Coronavirus (COVID-19)

Updated guidelines for fully vaccinated people

10 evidence-based strategies that individuals, families, and their communities can implement to slow the spread and control COVID-19.

With infections surging across the U.S., these preventive strategies can help slow the spread and control COVID-19. Taking immediate action and following these preventive strategies will be critical to keep schools, businesses, and the healthcare system open and fully functioning.

  1. Wear Masks
  2. Maintain Distance/Limit Contacts
  3. Avoid Gatherings
  4. Identify & Isolate Cases
  5. Conduct Contact Tracing & Quarantine
  6. Protect High-Risk Groups
  7. Protect Health Care Workers
  8. Postpone Travel
  9. Wash Hands
  10. Vaccinate Widely

The CDC published a new report reinforcing these 10 strategies.


  • The 2019 novel coronavirus infection, also known as COVID-19, is a respiratory infection caused by a virus (new name of the virus is “SARS-CoV-2”)
  • COVID-19, identified in Wuhan, China in 2019.
  • COVID-19 is actively being studied – transmitted by droplets from an infected person’s cough or sneeze.
  • In the United States, more than 13 million people have had COVID-19, leading to approximately 265,000 lives lost.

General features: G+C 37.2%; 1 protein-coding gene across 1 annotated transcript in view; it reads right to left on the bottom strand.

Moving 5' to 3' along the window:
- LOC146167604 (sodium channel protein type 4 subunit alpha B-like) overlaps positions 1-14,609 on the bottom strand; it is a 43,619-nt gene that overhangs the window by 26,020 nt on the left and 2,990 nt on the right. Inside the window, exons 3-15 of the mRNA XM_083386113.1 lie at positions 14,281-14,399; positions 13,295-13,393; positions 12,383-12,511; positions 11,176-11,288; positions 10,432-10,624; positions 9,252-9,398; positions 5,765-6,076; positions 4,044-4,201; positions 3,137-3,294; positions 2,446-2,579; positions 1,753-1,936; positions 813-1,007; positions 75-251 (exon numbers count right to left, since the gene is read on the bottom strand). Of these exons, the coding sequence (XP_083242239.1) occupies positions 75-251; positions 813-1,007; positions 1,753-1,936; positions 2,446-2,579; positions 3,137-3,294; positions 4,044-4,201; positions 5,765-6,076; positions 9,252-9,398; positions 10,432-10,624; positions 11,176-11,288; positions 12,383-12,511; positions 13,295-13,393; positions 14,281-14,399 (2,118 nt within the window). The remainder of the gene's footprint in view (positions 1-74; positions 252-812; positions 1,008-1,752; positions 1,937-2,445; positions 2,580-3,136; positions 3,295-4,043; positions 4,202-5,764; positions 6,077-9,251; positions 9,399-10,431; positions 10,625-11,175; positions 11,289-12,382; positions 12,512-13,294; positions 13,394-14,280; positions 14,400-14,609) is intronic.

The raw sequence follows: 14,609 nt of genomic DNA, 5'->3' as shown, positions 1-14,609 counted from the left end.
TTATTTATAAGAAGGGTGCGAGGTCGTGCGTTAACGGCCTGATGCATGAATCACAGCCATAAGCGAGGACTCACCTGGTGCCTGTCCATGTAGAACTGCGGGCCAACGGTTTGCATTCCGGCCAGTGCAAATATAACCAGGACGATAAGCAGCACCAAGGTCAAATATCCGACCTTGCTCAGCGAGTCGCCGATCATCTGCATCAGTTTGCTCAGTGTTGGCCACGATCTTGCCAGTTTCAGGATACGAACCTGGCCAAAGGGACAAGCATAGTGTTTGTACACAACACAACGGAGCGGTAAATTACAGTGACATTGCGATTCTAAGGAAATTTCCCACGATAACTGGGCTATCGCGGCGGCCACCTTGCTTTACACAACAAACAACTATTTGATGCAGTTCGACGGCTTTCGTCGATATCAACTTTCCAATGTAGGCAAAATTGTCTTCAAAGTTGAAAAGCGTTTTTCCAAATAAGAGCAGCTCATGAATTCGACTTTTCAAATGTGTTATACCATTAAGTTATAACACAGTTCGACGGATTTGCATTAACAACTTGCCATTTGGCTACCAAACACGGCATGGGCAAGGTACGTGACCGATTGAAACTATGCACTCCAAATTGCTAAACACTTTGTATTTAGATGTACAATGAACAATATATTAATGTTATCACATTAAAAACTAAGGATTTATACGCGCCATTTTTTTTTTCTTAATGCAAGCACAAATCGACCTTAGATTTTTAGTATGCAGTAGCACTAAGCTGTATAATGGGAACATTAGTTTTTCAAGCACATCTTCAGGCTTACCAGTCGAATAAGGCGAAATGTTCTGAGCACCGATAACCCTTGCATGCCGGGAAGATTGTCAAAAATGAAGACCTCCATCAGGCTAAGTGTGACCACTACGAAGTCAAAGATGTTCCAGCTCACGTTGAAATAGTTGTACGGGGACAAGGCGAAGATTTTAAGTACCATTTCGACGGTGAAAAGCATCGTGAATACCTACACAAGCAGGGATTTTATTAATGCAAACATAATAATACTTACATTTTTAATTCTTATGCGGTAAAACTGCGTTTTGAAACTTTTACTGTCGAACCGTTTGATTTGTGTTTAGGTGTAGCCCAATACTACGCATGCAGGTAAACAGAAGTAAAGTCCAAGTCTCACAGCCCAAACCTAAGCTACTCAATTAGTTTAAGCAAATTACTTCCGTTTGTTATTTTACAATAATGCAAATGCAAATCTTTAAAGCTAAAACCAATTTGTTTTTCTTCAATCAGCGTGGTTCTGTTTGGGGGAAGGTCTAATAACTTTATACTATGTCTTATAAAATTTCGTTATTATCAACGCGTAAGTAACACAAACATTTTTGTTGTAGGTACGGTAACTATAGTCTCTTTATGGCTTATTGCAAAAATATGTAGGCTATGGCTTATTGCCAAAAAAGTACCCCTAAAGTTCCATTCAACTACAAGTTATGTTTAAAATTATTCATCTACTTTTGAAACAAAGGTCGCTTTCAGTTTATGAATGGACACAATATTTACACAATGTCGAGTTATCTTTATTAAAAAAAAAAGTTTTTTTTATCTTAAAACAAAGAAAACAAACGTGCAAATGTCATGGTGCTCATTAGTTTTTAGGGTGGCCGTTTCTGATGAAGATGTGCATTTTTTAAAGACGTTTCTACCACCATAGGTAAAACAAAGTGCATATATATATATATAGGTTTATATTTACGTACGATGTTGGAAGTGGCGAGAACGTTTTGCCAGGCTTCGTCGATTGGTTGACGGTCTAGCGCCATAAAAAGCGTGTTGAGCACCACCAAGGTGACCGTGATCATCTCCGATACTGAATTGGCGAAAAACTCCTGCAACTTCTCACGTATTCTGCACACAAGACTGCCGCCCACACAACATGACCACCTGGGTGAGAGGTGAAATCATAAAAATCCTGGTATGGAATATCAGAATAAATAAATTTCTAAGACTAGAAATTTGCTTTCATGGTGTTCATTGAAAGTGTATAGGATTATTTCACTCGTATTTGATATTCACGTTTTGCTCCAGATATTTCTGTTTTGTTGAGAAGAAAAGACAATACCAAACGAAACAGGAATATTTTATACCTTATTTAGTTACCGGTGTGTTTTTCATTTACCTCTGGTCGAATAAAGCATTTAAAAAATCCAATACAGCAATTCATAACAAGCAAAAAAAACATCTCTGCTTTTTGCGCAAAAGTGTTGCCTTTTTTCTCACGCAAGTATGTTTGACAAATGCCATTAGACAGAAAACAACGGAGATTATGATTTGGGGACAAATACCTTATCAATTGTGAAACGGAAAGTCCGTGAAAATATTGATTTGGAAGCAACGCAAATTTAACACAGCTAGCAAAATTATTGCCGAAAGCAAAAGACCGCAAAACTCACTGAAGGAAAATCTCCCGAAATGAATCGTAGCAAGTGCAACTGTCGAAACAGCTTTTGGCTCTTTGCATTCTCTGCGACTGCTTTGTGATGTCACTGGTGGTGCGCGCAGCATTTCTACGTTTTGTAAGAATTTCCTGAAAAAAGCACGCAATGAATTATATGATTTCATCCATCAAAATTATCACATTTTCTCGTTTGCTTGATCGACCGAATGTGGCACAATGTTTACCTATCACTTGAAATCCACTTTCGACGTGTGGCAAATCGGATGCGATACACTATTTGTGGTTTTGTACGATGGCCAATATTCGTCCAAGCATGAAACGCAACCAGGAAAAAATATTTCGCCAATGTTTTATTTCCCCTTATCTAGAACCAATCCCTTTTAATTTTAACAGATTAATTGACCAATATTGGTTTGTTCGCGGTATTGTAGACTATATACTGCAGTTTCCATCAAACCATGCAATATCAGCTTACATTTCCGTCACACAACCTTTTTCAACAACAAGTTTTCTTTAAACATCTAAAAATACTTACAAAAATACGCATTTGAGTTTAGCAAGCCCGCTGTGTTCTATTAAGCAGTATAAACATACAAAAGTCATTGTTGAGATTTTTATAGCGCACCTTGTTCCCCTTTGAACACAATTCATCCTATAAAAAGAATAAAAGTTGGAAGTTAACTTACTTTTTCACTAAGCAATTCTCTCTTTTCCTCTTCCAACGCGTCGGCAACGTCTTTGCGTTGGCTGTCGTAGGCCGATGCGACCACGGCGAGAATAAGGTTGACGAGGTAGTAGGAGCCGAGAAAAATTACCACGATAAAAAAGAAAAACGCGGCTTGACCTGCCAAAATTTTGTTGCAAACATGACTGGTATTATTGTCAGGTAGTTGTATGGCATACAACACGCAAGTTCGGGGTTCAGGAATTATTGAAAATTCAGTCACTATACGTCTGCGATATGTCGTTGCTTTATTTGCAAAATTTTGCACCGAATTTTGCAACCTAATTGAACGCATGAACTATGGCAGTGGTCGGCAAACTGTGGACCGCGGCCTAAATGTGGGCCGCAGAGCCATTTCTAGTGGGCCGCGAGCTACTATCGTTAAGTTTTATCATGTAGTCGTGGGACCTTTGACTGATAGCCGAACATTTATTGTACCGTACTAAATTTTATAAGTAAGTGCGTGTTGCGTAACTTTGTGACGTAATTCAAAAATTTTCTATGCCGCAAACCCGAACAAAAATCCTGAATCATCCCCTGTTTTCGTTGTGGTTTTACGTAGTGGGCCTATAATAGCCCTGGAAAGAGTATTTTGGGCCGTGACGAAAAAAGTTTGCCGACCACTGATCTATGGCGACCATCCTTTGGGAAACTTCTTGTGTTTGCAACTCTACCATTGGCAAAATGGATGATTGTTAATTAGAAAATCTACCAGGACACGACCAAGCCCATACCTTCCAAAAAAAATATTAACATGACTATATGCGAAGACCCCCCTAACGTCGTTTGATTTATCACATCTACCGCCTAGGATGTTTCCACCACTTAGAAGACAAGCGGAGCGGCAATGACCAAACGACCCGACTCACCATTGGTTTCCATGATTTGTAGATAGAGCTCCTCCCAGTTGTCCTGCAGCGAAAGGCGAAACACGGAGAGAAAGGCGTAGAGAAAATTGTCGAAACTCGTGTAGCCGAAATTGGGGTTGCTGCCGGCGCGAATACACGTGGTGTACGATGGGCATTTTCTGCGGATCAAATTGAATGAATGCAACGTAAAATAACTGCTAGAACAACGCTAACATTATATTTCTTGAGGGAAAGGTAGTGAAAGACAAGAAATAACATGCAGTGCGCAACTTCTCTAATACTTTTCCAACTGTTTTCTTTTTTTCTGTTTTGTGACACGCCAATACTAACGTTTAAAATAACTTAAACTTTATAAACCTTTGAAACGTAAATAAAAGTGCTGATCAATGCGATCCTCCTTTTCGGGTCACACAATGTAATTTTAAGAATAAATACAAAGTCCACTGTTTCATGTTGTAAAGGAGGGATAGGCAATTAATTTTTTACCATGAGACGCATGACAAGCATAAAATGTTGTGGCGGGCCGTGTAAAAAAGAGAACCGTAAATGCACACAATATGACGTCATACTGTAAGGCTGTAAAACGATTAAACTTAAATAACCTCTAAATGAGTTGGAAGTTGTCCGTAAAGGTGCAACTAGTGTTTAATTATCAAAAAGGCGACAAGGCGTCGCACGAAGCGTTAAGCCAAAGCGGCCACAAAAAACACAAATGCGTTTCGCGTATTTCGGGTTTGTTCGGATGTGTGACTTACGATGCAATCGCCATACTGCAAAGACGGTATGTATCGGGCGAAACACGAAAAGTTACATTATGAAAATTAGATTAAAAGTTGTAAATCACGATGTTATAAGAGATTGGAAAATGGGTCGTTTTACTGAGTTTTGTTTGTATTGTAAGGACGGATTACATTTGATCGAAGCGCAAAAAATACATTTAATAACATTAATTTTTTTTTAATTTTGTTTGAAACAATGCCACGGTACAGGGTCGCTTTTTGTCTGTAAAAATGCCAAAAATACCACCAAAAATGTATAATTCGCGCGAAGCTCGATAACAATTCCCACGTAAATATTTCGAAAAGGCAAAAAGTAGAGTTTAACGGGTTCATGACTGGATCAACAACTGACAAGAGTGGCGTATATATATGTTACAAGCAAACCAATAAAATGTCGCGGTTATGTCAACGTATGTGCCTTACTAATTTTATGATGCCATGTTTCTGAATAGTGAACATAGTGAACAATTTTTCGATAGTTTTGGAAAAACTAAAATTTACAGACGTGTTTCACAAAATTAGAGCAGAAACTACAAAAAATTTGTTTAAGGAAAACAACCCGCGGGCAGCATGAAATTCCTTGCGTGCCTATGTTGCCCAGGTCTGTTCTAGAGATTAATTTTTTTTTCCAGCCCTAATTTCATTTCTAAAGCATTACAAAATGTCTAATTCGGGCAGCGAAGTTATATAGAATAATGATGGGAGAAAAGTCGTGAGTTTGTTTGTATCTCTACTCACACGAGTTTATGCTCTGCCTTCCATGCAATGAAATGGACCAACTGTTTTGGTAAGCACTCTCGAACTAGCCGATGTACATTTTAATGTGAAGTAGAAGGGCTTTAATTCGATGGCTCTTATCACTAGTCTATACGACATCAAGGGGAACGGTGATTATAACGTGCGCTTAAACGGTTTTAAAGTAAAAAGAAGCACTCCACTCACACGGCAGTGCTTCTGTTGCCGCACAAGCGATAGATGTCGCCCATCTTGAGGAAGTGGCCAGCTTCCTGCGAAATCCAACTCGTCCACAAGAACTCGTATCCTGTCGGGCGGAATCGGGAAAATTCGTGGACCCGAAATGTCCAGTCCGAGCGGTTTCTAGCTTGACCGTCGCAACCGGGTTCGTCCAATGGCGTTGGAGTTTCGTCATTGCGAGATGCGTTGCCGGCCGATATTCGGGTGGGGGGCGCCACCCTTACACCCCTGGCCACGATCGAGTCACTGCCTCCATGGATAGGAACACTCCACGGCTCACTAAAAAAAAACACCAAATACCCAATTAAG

• Currently, the COVID-19 pandemic is widespread and increasing across the nation. More than half of people who have COVID-19 do not have symptoms and can spread the virus without knowing it.

How can I protect myself?

  • Wear a face mask.
  • Adhere to social distancing – stay 6 feet away from other people.
  • Avoid contact with people who are sick.
  • Wash your hands often using soap and water for at least 20 seconds.
what am i sick with

What if I develop symptoms?

  • Common symptoms of COVID-19 can include high fever, cough, and shortness of breath.
  • If you have symptoms and are at high risk, call your health care provider(s) immediately.
  • Tell them about your symptoms and recent travel before visiting your doctor’s office or health care facility in person. This will give your provider enough time to put infection prevention and control measures in place before your arrival.
  • Self quarantine. Don’t interact with others in your household or in public. Do not travel, use public transportation, and avoid all contact with anyone.

Adapted from: CDC  and National Foundation for Infectious Diseases